QUOTE(ICGsteve @ Aug 26 2007, 01:31 PM)
Micro Assistant Fire Chief Johnny Dixon said a man whose home is beside Micro Fire Department saw the flames and immediately called authorities shortly after 4 p.msmithfieldherald
The obvious question is what the hell is wrong at Amtrak Operations which makes it that they don't know that they have a fire and call the fire department before a good citizen along the ROW does? So let's review, an Amtrak Locomotive catches fire, neither Amtrak nor the RR calls the fire department, passengers don't get information on either what happened or how they will get to their destination......How many different ways can Amtrak screw things up?
We're not talking about the space shuttle here. Amtrak operations wouldn't have a clue that the locomotive was on fire as there is no monitoring equipment on the engine that transmits real time info to operations.
Depending on just how things went down, it is quite possible that someone standing alongside the tracks would indeed be the first to see a fire in the engine compartment. Even if the engineer noticed something in his guages or his mirrors, his first action would be to stop the train. His second action would be to radio the host RR and request that they dispatch police, fire, and rescue units to his location.
His third action might be to use his cell phone to call 911, assuming that he had a signal. Next assuming that he still had any motive power; he most likely would try to detach the engine from the rest of the train, so as to protect the passengers in the coaches and sleepers. Or depending on the size of the fire, he might try to put it out with the onboard fire extinguisher. Then if need be he would try to assist in evacuating the passengers, if that need was urgent.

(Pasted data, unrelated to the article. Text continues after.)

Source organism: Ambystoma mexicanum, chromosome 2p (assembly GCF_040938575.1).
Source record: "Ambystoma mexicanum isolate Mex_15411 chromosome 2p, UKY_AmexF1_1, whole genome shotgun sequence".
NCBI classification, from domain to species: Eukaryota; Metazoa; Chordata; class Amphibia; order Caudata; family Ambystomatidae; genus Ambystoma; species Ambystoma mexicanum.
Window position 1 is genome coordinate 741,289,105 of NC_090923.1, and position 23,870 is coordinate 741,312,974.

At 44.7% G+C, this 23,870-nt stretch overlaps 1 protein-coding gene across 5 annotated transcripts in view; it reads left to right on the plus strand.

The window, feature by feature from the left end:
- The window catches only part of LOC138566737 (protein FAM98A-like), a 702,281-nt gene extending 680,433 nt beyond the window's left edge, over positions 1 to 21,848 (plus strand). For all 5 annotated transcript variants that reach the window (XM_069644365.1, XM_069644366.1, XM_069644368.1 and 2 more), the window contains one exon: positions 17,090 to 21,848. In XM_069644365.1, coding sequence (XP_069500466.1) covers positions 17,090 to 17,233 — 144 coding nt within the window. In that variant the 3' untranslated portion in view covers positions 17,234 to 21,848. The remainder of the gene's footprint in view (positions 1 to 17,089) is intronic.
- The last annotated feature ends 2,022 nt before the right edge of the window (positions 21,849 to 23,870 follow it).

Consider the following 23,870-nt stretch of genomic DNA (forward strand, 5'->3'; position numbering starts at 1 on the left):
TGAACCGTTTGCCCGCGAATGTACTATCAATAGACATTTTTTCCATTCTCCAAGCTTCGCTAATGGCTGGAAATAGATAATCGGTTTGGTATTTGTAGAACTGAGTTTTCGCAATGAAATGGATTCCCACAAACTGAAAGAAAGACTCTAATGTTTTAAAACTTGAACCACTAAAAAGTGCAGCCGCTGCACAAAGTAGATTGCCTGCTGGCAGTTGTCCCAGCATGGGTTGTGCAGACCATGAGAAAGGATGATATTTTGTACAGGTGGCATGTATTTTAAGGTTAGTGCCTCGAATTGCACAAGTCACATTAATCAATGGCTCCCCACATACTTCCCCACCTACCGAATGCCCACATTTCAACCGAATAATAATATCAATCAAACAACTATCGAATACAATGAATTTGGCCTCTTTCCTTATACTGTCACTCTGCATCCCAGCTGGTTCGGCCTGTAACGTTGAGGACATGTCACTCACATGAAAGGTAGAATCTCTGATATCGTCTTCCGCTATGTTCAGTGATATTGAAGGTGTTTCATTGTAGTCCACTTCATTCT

Finally after all of the above, he might actually try to call operations to let them know about the problems, again assuming that he has a cell phone signal.
But the bottom line here is that operations would be, and should be, the last to know. The engineer and the host RR are the best people, short of a bystander, to call and coordinate local fire and rescue teams.
As for the passengers, despite the complaints of some, from what I read it seemed like most passengers knew what had happened, either from simply seeing the events or from the crew telling them. And according to the last article that you posted, Amtrak did indeed provide them with buses to their ultimate destinations.
I quote the fire chief:
The train was heading south, toward Selma, when the fire broke out, Dixon said.
Passengers were transported by charter buses to their destinations, he added.
Now we can debate about whether the fire was caused by poor maintenance, or lack of funds to fix things. But outside of that area, Amtrak IMHO would appear to have done what was needed and what is proper according to the RR operations book.
Now we can debate about whether poor maintenance lead to the fire, or lack of money to buy new parts. But beyond that area, it would appear IMHO that Amtrak did what it was supposed to do, reacted appropriately and according to RR operating rules regarding this event.